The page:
Along the previous parts of the tutorial we have talked a lot about GraalVM‘s groundbreaking impact on the JVM, its future and the ecosystem. The question we have left with is: if GraalVM is so awesome, and most of the time, is a drop-in replacement for traditional OpenJDK distribution, should it become the default choice for everyone? Yes, for things like serverless computing, polyglot development with Truffle and building native executable images, GraalVM is the only option, at least for the time being.
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But what about the typical enterprise applications where, like it or not, the performance is often not a priority? Or, unless you are stuck with application server for good, most of the time bundling a shrunken OpenJDK distribution (thanks to jlink) along with runnable JAR is totally fine. It becomes even more appealing with container images and layered JARs. Yes, at the end the image size is still noticeable and the JVM startup time adds up, but is it that important for your application or service?
The goal of this section of the tutorial is to understand the role of GraalVM for average Java developer working on yet another aging enterprise platform. Let us forget about the cutting edge technologies and focus on unpleasant reality.
In most cases, you should be able to substitute your OpenJDK distribution with the one GraalVM comes with (8 or 11) and your applications or/and services should not even notice. Would you benefit from the GraalVM compiler optimizations? It is very likely so but better measure, do not guess.
By switching to the JVM bundled with GraalVM, your development workflow stays unchanged. You have the same familiar tooling at your disposal, including debuggers and profiles, plus some new ones from GraalVM toolbox.
Everything turns upside down when you adopt native executables. Let us face it, producing native images is very slow and resource intensive. It is unrealistic to rebuild one on every simple change in the code. Also, troubleshooting native image build issues got much better (you could even attach the debugger) but by and large, it is still very painful and time consuming. The same applies to the runtime errors you may encounter while running the native executable but debugging those is a different story.
For production, the things are a bit trickier. The GraalVM compiler is not experimental anymore but still there are chances the bugs may sneak in (you surely do not want to wake up at night because the code generation crashes the JVM).
The native executable comes with limited set of garbage collectors (only Serial GC in community edition) which may not be best option for your particular application or service. The heap dumps generation needs to be baked in as well. The lack of comprehensive monitoring and diagnostic instrumentation (JDK Flight Recorder support is still in development) points to the rough ride ahead.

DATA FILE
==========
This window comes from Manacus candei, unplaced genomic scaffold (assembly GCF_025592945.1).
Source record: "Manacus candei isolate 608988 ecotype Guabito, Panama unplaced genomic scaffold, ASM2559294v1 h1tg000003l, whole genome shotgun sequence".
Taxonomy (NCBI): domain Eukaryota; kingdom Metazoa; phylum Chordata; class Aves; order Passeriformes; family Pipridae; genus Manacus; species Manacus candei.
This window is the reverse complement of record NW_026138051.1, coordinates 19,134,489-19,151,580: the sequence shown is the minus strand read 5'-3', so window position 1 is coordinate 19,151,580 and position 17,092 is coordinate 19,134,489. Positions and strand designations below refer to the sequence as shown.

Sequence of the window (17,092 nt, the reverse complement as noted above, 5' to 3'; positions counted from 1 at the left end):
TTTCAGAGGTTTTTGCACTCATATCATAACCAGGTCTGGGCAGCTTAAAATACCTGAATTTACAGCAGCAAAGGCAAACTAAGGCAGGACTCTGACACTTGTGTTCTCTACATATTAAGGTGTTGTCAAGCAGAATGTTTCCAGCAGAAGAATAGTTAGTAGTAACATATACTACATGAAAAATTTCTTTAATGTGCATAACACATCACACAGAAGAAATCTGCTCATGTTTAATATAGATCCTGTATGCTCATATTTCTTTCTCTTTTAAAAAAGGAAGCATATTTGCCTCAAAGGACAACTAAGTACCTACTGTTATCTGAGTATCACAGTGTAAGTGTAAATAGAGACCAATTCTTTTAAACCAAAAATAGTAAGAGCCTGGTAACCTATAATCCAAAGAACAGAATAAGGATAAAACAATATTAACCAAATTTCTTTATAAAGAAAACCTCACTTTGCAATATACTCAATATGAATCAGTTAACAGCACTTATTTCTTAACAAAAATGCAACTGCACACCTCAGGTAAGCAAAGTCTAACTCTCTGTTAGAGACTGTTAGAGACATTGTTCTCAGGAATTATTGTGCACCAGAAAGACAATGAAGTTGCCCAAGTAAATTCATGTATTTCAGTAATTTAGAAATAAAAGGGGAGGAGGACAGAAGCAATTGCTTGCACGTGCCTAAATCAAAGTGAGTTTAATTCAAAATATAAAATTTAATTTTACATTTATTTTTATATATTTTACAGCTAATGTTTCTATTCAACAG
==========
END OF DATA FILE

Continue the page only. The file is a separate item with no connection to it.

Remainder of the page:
For an existing applications and services, often bearing “legacy” or “brown field” labels, the benefits of the GraalVM might be somewhat constrained. For example, it is very unluckily you would be able to produce native executables without investing substantial efforts and/or sending tons of patches to the upstream dependencies. On the contrary side, green field applications and services have all the chances to leverage a full spectrum of the GraalVM capabilities by carefully choosing the frameworks and/or libraries to build and depend upon.
For a number of years, the Spring Projects portfolio has been the most popular choice for building JVM-based applications and services. And it still is these days. With recently released Spring Native Beta it made one step closer to being fully compatible with GraalVM’s generation of native images. However, in order to try it out, you may need to update to the latest release baselines. It is worth the goal with or without GraalVM but, depending on your particular situation, could be difficult to pull off.
The Micronaut framework, being GraalVM friendly from the early days, offers a familiar Spring-like experience for the developers looking after cloud-native trends. You may still run into a number of the limitations but the one thing you could be sure of is a first-class GraalVM support.
It the same vein, Microprofile with its focus on microservices is gaining a lot of momentum. The frameworks like Quarkus and Helidon heavily rely on GraalVM platform to bring Microprofile on the edge of cloud computing. But like any new technology, these need learning, practicing and knowing the limitations in order to deliver the productivity boost.
So, should you prefer GraalVM over bare OpenJDK? As always, it may sound boring but the answer is “it depends”. The advantages are clear, especially for certain kinds of application and services, but so do the risks and hurdles.
The one thing that seems to be conclusive: the GraalVM compiler is going to see improvements and learn new optimizations with each release, but innovations on the Java HotSpot VM C2 compiler seems to be stalled. Maturity is king but you have a choice to start experimenting with GraalVM and assess the potential performance gains for your applications and services today.
In the next, final part of the tutorial we are going to talk about some future developments which are happening in GraalVM ecosystem right now and make some wild guesses regarding its future.